A “tontine” is an investment plan for raising capital, devised in the 17th century and relatively widespread in the 18th and 19th centuries. Louis XIV of France used tontines to save his ailing treasury and to fund municipal projects.
Each investor pays a sum into the tontine. Each investor then receives annual interest on the capital invested. As each investor dies, his or her share is reallocated among the surviving investors. This process continues until the death of the final investor, when the scheme is wound up. Each subscriber receives only interest; the capital is never paid back; it reverts to the state.
In a later variation, the capital devolves upon the last survivor, thus dissolving the trust and potentially making the survivor very wealthy. This version has often provided the plot device for mysteries and detective stories. Questionable practices by US life insurers in 1906 led to the Armstrong Investigation in the US restricting some forms of tontines. Nevertheless, in March 2017, The New York Times reported that tontines were getting fresh consideration as a way for people to get steady retirement income.
The investment plan is named after Neapolitan banker Lorenzo de Tonti, who is popularly credited with inventing it in France in 1653. Subsequently, many tontines were formed. By the end of the 18th century, the tontine had fallen out of favor as a revenue-raising instrument with governments, but smaller-scale and less formal tontines continued to be arranged between individuals or to raise funds for specific projects throughout the 19th century, and, in modified form, to the present day.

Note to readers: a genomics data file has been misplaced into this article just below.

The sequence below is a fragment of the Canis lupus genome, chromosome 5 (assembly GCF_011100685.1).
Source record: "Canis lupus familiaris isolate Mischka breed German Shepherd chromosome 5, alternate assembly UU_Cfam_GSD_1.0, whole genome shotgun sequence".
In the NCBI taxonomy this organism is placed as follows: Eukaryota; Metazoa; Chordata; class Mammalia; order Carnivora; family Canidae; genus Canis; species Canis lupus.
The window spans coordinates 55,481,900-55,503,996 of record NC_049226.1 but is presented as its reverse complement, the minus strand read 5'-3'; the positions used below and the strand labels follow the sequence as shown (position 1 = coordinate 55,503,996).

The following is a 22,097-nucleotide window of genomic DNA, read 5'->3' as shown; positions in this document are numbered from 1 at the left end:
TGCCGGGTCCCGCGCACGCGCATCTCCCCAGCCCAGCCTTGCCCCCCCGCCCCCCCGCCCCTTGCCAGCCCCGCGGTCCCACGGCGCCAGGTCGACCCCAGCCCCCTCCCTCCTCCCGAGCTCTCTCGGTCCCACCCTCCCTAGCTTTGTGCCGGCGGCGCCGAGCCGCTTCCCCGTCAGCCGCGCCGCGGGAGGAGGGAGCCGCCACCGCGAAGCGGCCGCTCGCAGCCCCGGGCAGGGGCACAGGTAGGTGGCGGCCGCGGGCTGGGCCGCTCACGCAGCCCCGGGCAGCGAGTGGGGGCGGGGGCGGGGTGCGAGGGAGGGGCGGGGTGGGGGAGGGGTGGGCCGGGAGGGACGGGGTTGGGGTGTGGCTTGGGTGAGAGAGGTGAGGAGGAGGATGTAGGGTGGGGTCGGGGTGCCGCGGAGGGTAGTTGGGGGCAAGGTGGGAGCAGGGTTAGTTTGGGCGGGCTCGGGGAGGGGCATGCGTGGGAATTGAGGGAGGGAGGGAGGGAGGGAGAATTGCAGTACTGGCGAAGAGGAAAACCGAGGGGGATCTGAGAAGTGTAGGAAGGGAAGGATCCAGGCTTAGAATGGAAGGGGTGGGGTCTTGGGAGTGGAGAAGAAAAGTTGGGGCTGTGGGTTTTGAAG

Tontines were eventually banned in Britain and the USA, because there was too much incentive for subscribers to bump each other off to increase their share of the fund, or to become the last survivor and so claim the capital. For that reason, it has been a wonderful plot device for detective story writers.
The Wrong Box (1889), is a comic novel by Robert Louis Stevenson and Lloyd Osbourne. The plot revolves around a tontine originally taken out for some wealthy English children, and the resulting shenanigans as younger family members of the two final survivors vie to secure the final payout. In 4.50 from Paddington (1957), a Miss Marple murder mystery by Agatha Christie, the plot revolves around the will of a wealthy industrialist, which establishes a settlement under which his estate is divided in trust among his grandchildren, the final survivor to inherit the whole. The settlement is described, inaccurately, as a tontine.
I will continue to put my money under the mattress.